Can ballroom dance prevent Alzheimer's disease? According to the research, it may help. Studies indicate that ballroom dancing and other stimulating activities may lower the risk of cognitive decline. More importantly, they greatly enhance quality of life, which is something that dementia steals from Alzheimer's patients and their families.
Alzheimer’s Disease International (ADI) reports that 35.6 million people worldwide have some type of dementia. This number is expected to triple by 2050. Alzheimer's disease (AD), a debilitating brain disease, is the most common form of dementia. Not only does it cause memory problems, but it also affects thinking, behavior and personality.
While the risk of Alzheimer's disease increases with age, it is not "old timer's disease" or "old age senility" as some people call it. It is not a normal part of aging at all, and it can affect people as young as their 30s and 40s. AD robs people of their whole essence, ravishing both the mind and body. The degenerative disease is a terminal illness with no cure.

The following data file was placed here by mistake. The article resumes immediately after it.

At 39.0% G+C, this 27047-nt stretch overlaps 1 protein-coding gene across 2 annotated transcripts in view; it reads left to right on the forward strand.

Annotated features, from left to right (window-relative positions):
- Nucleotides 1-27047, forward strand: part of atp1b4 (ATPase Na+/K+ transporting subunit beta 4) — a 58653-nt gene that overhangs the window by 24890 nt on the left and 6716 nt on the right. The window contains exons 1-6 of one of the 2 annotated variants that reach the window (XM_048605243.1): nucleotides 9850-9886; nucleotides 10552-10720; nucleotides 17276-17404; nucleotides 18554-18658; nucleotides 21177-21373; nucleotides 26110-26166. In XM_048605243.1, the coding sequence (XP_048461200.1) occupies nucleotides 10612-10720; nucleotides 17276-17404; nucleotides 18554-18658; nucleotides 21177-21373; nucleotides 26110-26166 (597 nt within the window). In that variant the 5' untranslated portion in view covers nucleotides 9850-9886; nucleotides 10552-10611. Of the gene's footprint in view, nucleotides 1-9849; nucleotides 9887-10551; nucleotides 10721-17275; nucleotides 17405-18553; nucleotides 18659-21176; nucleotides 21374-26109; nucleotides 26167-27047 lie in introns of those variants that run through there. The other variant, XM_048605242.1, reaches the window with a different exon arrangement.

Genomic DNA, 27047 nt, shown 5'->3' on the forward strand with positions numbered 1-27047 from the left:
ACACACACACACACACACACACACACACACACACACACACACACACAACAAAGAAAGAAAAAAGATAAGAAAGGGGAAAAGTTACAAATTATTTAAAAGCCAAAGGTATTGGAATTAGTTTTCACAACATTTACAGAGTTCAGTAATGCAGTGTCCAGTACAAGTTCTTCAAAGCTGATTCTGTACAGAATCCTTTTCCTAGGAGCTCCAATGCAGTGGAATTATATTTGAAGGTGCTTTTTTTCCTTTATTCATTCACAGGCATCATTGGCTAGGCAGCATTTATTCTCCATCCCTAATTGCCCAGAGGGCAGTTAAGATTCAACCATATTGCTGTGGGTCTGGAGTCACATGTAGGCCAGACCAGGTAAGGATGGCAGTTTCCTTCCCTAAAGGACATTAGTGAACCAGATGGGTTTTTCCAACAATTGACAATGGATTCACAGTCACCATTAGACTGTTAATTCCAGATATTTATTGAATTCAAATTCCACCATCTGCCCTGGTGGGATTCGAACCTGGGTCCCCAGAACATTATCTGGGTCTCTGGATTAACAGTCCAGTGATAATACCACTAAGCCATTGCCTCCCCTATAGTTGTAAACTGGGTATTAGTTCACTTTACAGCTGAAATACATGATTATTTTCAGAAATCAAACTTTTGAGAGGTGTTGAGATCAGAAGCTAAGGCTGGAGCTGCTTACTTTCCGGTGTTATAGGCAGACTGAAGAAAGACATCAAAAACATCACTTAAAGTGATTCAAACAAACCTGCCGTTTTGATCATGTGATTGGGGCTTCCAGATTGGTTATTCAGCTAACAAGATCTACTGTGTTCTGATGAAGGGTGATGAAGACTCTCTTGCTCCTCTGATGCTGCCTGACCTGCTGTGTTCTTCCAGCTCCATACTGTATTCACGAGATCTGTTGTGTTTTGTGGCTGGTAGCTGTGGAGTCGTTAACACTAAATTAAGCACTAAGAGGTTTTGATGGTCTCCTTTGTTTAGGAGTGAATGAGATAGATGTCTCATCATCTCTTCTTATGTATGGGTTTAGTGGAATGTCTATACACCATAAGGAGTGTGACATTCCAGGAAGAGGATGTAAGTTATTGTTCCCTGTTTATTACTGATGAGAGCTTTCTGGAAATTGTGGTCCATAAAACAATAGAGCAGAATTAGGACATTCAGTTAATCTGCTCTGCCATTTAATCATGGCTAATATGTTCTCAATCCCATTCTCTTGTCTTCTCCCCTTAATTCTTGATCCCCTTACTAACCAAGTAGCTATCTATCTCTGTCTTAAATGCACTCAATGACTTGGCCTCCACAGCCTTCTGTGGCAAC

Can this dreaded disease be prevented? This question is one that intrigues doctors, scientists and researchers, and there are no clear-cut answers. The Alzheimer's Association and other groups continue to fund research on the development and progress of dementia. This is where ballroom dancing and other leisure activities come in.